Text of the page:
Ripper Street Episode 3 Review: “The King Comes Calling”
If you’re not watching Ripper Street, there’s something you should know. Inspector Edmund Reid? He’s a badass–a total and complete badass on par with classic TV badasses like SSA Aaron Hotchner from Criminal Minds, or Detective Pembleton from Homicide. Inspector Reid and his understated ass-kickery have been slaying me thus far on Ripper Street. In this week’s episode, Matthew Macfadyen gave us even more of the no-nonsense, forward-thinking, law-upholding dynamo that he is known for. It’s a thrill to watch.
“The King Comes Calling” begins with a corpulent fellow named Algernon Winston. Mr. Winston has the unfortunate displeasure of puking his guts out and dying in the middle of the street. The feared cause of his sudden death strikes even more panic than The Ripper in the hearts of citizenry and cops alike—King Cholera. If Ripper Street teaches us anything, it’s that the good people of Whitechapel don’t need Jack the Ripper’s input to drop like flies. Death abounds in Whitechapel, despite the best efforts of Reid, Bennet Drake, and even the industrious Hobbs.
Emily Reid is in the hospital visiting Cathleen, an unfortunate woman who is being regularly beaten by her pimp. That is, unless the pimp later turns out to be Long Sally. We can’t really know. Mrs. Reid is seeking funds to build a rescue home for women like Cathleen, to keep them safe from the harsh life associated with prostitution. Emily finds herself still at the hospital when the supposed sickness forces many more puking patients there. “The King Comes Calling” is easily the most vomitous episode of Ripper Street yet.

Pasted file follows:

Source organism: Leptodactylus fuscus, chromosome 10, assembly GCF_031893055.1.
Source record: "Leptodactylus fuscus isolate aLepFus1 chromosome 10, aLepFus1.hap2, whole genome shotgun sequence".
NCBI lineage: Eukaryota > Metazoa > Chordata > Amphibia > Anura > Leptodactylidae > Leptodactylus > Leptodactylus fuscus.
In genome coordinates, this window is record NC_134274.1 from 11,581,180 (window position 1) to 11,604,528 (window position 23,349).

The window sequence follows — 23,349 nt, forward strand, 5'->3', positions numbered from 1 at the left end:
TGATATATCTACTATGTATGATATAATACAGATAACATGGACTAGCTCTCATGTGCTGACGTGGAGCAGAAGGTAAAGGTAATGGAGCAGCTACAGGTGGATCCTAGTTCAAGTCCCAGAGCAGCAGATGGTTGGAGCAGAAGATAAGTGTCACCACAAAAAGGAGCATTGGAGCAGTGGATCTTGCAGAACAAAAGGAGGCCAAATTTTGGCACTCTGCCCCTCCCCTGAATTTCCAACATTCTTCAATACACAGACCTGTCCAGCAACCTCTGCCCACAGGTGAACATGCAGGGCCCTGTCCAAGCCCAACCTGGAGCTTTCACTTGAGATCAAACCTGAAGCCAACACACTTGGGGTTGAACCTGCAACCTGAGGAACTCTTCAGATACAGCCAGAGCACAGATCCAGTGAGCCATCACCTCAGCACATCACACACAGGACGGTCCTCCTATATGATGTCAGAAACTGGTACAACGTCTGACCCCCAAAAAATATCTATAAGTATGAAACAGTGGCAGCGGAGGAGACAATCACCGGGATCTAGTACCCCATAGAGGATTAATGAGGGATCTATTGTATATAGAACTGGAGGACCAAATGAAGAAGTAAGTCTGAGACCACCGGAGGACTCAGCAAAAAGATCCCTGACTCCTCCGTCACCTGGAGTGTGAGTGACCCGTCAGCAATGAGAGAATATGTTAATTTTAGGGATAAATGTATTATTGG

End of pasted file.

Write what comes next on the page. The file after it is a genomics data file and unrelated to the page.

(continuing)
When Reid and Drake investigate possible sources of the Cholera outbreak, City Police Inspector Ressler gets his panties all in a bunch, telling Reid to stay off his turf. Reid, of course, is not dissuaded and steps up on Ressler, demanding that Ressler stay out of the way of his investigation. Ressler follows Reid and Drake, leading Reid to think Ressler knows more than he’s saying. When Inspector Ressler admits that four people in his district have died in two days, Reid’s righteous fury is a thing to behold.
Captain Jackson spends some quality time with the victims, and suspects that the culprit may actually be ergot poisoning, not cholera. Good news, except they have no idea why ergotism is killing people or where it’s coming from. Widespread ergot poisoning is akin to giving LSD to an entire town without telling anyone. It’s something a Batman villain might do to cause mass mayhem. So in this context, Inspector Reid is essentially Batman.
Young Hobbs is studying forensics under Jackson. Personally, I’ll feel less scared for both of them as soon as disposable gloves are invented. Seems like the life of a forensics man in this time period would be pretty short. Jackson needs to observe someone who is actually dying of the poisoning. This guinea pig comes in the form of George. If George looks familiar to you, it’s because he’s played be Dave Legeno, who was also the werewolf Fenrir Greyback in the Harry Potter movies. George is a bad man who likes hurting and killing women. As we watch, we may even think he’s about to confess to the Ripper murders. Then he dies. Ressler, it turns out, is a terrible cop who doesn’t really have the brain power to effectively lead an investigation.